By granting candidate status to Ukraine and Moldova and by recommitting to the EU membership of the Western Balkans, the European Union opened a new phase of its enlargement which will redesign the European political map again. It was undoubtedly the right decision to assert European sovereignty and also to welcome an embattled country which is showing with bravery that it belongs to the European future and not to a war of the past. A war of the past in Europe because it combines the clash of empires of WW I with the clash of political regimes of WW II. The future in Europe is being created by the values of freedom, equality, solidarity, democracy and sustainability and by a process of European integration which involves enlargement but also deepening. Deepening is a pre-condition for successful enlargement. But as enlargement has now become a political and moral imperative, the issue today is not about choosing between one or another. It is rather about how to make both with a new approach.
Wages should never leave workers and their families living in poverty. However, that has been the reality for one in ten workers in Europe. The EU minimum wage directive is a step in the right direction for fairer wages across Europe. Nonetheless, this directive is not an end in itself. More work needs to be done to maximise its potential benefit and ensure that wages are collectively bargained. Collective bargaining is a collective benefit: it means better outcomes for workers, the economy and society as a whole.
Characterised by unending transition and constant workforce migration, the economies of the Western Balkans could find balance and become sustainably competitive with green reforms and better attention to welfare and labour rights. Regional cooperation with a strong focus on EU integration could be the right drive for change.
In its new methodology of the accession process, the EU has defined the rule-of-law as one of its fundamentals simnce 2020, underlining its importance as a core European value. All countries of the Western Balkan, despite reform efforts in the past and present, are struggling with organised crime and corruption, clientelism in their institutions, a weak judiciary and low trust of citizens in the system. The poor condition of the rule of law undermines the public’s trust in the effectiveness of democracy. In the long run, this can have disastrous effects on the democratic consolidation in the Western Balkans.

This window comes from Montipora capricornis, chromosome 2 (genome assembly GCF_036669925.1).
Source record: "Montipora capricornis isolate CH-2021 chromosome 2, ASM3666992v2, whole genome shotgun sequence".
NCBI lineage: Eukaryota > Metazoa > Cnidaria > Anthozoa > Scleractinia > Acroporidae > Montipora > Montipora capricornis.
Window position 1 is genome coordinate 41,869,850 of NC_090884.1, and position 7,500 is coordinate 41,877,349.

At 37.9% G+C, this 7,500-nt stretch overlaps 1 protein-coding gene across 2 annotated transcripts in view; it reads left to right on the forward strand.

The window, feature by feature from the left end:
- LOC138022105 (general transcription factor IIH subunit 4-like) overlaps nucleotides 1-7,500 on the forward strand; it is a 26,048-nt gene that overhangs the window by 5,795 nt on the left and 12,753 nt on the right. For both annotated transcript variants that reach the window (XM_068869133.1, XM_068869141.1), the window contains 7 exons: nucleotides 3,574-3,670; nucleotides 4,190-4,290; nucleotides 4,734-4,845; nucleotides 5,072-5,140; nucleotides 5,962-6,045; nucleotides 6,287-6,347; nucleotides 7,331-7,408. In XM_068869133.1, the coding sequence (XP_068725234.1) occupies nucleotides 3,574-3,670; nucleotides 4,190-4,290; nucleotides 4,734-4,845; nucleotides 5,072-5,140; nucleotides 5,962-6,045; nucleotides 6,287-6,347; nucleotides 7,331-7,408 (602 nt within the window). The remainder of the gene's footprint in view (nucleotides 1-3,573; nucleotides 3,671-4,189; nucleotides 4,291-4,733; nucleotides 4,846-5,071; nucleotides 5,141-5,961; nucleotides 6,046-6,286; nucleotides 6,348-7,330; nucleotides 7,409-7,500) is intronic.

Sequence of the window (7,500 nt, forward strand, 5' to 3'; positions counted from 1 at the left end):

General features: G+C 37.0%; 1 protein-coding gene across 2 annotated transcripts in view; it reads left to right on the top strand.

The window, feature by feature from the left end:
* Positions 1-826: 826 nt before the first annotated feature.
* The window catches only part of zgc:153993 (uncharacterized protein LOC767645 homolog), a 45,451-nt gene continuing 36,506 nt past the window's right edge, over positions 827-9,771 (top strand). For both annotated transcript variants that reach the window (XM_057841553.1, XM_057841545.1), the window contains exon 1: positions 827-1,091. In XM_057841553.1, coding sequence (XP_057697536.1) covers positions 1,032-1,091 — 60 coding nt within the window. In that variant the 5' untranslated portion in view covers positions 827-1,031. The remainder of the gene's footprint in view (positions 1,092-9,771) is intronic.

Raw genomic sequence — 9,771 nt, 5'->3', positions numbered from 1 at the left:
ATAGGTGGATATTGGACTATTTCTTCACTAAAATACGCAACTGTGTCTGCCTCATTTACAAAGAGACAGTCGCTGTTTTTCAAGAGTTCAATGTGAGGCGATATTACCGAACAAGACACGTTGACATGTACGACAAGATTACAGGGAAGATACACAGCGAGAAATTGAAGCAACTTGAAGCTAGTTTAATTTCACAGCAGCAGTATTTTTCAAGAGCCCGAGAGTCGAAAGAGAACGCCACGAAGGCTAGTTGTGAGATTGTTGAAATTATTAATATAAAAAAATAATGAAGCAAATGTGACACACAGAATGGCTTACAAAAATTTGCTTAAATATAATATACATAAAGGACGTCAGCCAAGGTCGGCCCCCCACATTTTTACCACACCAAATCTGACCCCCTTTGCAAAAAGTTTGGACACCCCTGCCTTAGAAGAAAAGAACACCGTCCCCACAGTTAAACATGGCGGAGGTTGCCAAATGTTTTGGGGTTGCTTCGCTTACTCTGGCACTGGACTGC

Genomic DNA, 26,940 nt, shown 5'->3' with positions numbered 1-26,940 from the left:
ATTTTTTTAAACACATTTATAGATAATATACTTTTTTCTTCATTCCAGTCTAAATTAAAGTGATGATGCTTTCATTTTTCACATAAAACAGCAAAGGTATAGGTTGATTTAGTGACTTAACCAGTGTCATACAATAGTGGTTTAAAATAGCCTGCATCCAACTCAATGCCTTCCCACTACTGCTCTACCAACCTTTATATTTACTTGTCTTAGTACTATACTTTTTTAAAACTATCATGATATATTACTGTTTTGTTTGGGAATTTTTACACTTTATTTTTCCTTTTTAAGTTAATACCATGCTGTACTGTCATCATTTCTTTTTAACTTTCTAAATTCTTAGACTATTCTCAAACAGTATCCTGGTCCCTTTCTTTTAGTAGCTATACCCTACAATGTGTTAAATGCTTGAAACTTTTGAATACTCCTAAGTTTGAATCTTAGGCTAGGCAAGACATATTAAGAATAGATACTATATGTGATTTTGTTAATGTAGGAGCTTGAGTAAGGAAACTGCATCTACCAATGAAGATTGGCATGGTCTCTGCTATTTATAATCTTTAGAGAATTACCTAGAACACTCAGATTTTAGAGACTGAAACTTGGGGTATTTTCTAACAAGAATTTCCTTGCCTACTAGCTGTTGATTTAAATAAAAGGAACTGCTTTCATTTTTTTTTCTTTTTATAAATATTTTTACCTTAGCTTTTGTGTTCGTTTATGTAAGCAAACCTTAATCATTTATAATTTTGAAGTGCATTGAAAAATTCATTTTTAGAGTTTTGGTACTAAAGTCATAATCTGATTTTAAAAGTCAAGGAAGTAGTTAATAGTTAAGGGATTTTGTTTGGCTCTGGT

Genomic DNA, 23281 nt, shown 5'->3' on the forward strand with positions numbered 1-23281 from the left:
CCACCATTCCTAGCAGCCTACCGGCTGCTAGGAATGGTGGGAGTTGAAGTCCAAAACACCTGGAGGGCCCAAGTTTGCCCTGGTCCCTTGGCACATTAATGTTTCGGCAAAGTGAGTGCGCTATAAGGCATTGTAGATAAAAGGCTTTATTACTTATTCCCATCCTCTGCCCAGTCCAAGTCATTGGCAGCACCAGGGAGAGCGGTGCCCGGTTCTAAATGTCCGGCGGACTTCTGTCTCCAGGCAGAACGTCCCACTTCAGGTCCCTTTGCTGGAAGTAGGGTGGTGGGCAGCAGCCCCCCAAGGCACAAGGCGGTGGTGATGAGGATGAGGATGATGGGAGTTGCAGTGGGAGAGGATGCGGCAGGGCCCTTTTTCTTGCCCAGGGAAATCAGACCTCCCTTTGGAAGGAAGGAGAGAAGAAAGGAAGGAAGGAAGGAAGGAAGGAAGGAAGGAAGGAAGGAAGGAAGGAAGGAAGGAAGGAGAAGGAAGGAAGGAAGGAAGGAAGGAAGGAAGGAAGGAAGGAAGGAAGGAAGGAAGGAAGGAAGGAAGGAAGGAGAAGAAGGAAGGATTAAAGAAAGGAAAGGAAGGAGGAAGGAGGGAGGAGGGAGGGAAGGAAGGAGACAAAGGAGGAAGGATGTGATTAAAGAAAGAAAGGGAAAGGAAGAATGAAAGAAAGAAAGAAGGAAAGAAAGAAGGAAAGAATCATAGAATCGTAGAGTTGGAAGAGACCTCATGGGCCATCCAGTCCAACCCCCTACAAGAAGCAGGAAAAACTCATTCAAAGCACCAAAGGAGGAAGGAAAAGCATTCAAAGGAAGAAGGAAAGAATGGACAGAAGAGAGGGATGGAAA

The war in Ukraine has exposed different views on sanctions against Russia by Serbia, and the Republic of Srpska in Bosnia-Herzegovina, on the one side, and other Western Balkan states and entities on the other. The EU should handle the issue cautiously, to avoid further splits and to prevent securitisation of the issue.
When Vladimir Putin first invaded Ukraine in 2014, Europeans had a simple choice: increase or decrease their energy dependence on Russian fossil fuels. Europeans chose to increase. National governments like Spain and France could have freed themselves from Russian gas just by implementing their own national building renovation plans. But they chose not to.
The UK is no longer part of the European Union, but it is a critical player in the European gas market. As the EU seeks to reduce its dependence on Russian gas, it relies on proximate non-EU states for access to an alternative gas supply, transport, and transit source. This requires cooperation, not competition or exclusion.
Last March, Spain and Portugal reached a historic agreement: for the first time ever, two European countries could set a price cap on gas for power generation, for a period of twelve months. A period to seek agreements was opened in both countries, which ended on 9 June, when the European Commission gave the final approval to the mechanism. This undoubtedly proves that the current European Union is very different to the European Union we were living in during the financial crisis of the last decade.
The EU Fit for 55 package is a comprehensive attempt to make the transition to a zero-carbon society in measurable incremental steps. It is a welcome development in terms of policy. And if fully implemented, it can be transformative.